Christmas Eve, 2020
But the angel said to them, “Do not be afraid; for see—I am bringing you good news of great joy for all the people: to you is born this day in the city of David a Savior, who is the Messiah, the Lord. This will be a sign for you: you will find a child wrapped in bands of cloth and lying in a manger.” And suddenly there was with the angel a multitude of the heavenly host, praising God and saying, “Glory to God in the highest heaven, and on earth peace among those whom he favors!
This is a part of the story of Christmas. It is the moment when the angels appeared to the shepherds on the hillside and revealed to them that Christ had been born—the promised Child that would come to bring light to our darkness and save us from the gloom.
I think this story speaks to us in very meaningful ways.
One of the things we may notice right away is the theme of “fear.” “Don’t be afraid!” Seriously? “Oh, it is a host of angels, who hasn’t seen that before, right?”
Those shepherds were afraid, maybe just for a moment, but I am sure they were terrified.
This may speak to us in different ways. I am talking about the gripped of fear. I know all of us have different kinds of fears, worries. And one thing I have learned is that fear has a way of tying our stomachs up in knots, paralyzing our thinking, inducing panic, and even making us sick.
Can you relate to that? I am sure you do.
To many, this Christmas of 2020 may feel a whole lot like those few seconds when the shepherds saw the angels for the first time, “frightening.”
As we know, the entire world is still caught in the grip of an economic turmoil that began early in the year. People are still losing jobs, and the worry of getting sick with Covid-19 is pervasive.
The truth is, we worry. We fear because we care and love. And at the core of our beings, most of us don’t want to see anyone suffering, so even if we are fine ourselves, we may get overwhelmed by what we see happening to other people.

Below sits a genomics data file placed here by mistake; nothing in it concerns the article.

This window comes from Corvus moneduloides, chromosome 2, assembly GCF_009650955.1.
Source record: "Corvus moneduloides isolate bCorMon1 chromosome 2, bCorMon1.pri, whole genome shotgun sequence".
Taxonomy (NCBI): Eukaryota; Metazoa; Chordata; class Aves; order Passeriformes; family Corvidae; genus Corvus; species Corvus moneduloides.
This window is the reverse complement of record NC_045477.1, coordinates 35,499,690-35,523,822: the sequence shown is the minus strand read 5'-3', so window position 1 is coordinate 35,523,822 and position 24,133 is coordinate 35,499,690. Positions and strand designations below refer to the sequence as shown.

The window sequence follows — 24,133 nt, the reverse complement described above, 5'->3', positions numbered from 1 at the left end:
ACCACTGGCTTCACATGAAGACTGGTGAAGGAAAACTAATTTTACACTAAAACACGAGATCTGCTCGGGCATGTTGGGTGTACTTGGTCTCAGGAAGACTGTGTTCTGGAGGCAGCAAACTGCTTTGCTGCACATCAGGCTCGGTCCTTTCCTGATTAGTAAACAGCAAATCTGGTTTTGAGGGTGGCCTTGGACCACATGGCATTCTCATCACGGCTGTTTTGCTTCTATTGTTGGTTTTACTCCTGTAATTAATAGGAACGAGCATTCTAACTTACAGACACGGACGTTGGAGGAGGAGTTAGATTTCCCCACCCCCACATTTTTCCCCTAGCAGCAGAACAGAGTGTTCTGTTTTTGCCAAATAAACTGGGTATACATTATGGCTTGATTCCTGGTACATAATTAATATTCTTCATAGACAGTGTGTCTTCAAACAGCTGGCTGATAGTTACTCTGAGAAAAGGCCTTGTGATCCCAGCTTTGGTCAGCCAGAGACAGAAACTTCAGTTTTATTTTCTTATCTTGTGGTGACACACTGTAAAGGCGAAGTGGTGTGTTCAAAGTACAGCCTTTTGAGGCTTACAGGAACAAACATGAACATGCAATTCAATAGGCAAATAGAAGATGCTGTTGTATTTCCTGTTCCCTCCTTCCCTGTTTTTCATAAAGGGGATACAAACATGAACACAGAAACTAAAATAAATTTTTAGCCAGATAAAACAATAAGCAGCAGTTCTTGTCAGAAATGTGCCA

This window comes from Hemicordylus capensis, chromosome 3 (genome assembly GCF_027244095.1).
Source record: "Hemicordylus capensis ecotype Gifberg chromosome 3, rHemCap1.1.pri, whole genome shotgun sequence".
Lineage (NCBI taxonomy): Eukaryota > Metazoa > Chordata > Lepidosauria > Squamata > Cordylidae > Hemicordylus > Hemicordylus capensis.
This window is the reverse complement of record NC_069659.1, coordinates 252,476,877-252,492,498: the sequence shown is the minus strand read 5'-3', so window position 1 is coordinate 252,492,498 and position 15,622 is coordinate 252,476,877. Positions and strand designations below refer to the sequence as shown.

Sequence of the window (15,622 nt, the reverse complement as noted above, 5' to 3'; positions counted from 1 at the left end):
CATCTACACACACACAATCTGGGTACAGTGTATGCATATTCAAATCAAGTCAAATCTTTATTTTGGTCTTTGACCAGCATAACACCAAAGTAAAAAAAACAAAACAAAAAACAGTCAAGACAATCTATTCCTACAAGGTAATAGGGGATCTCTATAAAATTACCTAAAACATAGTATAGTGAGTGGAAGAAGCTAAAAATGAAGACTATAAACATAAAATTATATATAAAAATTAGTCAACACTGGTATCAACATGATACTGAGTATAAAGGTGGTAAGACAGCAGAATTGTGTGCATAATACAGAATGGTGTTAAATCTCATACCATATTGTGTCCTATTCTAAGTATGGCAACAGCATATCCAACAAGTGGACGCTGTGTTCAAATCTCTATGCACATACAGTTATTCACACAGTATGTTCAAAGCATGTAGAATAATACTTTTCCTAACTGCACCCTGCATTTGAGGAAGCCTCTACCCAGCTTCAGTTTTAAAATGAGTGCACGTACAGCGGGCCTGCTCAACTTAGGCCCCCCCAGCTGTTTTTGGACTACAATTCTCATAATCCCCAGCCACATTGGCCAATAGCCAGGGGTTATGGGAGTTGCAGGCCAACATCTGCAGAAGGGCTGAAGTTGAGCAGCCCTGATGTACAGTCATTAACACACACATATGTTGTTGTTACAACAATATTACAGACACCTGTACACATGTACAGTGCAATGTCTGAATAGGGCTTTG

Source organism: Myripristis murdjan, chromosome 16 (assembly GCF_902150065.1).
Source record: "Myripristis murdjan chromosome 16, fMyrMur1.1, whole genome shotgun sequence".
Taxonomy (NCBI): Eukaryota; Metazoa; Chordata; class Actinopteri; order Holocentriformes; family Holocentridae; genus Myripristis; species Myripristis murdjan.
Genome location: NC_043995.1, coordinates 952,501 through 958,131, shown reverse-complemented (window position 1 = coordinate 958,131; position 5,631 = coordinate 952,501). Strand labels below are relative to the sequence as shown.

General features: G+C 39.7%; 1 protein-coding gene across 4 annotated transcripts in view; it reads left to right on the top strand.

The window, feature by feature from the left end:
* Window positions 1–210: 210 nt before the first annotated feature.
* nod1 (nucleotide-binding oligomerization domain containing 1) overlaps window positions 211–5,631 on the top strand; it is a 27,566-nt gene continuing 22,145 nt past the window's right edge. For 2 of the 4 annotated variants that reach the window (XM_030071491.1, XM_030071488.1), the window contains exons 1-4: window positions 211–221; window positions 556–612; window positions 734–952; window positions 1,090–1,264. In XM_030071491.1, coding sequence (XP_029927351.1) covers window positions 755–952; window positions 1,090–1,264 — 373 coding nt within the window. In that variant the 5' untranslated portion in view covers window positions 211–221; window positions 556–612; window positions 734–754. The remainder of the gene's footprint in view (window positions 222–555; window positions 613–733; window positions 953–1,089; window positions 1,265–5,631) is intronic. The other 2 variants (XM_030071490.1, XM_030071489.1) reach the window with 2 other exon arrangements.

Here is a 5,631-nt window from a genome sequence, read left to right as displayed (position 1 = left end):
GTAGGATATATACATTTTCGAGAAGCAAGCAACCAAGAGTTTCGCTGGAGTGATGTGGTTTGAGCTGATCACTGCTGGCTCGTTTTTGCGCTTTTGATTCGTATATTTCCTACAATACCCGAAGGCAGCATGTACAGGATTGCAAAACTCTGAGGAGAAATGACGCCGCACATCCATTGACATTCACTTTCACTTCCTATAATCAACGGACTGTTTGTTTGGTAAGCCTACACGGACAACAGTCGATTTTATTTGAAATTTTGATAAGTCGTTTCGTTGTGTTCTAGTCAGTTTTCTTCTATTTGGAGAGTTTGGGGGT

Perhaps this Christmas can help us understand what the first Christmas experience was like.
In many ways, that first Christmas felt the same way it may feel today to many of us. The world was in desperate times, too. A census was being conducted in order to raise already high taxes. Vicious, paranoid Herod the Great was the king of the Jews. It was winter on Bethlehem’s hillsides—and cold. Inside a cave in the town sit a poverty-stricken carpenter and his young wife—far from home, chilled to the bone. On top of that, she was in labor and had her Child born in a stable, of all places. “Why is it like this?” she may have asked, while her husband worried about their wellbeing, feeling powerless to provide to them as the good husband he was.
Many may relate to this story today.
Then, at the same time, on the desolate hillsides outside of town, out in the cold the shepherds are huddling, too, and all of a sudden the sky lights up and an angel proclaims:
“Do not be afraid; for see—I am bringing you good news of great joy for all the people: to you is born a Savior! You will find him wrapped in bands of cloth and lying in a manger.”
After receiving this news, their fear turned into effusive, bursting enthusiasm, and they ran down the hillsides into the town and hurry from stable to stable until they found the Child in the manger—just as they were told. And they found him, tucked in that manger, kept warmed wrapped in clothes against the cold, they saw him, the Savior himself, held tight against the chest of his mother.
Amazing. Such beauty against such a gloomed backdrop.
But what is a Savior? That is a great question. A Savior comes to rescue people in danger, preserve those who are threatened by harm, protect his people from the troubles that surround them, and by doing all of that, casting out all fear.
That’s what saviors do! That’s what Jesus came to do for us. So, it is good news of great joy not just for the shepherds; it is good news of great joy for all people—for you and me.
What does this mean to us? Just like with Mary and Joseph, and the shepherds, God refuses to forget the ones forgotten by the world, God refuses to abandon the ones forsaken by the world; God makes room for you and me and makes us his guests. All this means that we are found and kept safe and no longer need to be wandering around in fear.
Tonight, and the days ahead, as you gather with your people and live your life the best you can, remember this: Don’t be afraid; our Savior has come and is with us.
I invite you to consider the story of Christmas, make it your own, become a part of it, and see yourself in what God is doing and participate in it. Be a blessing.
Merry Christmas. Feliz Navidad.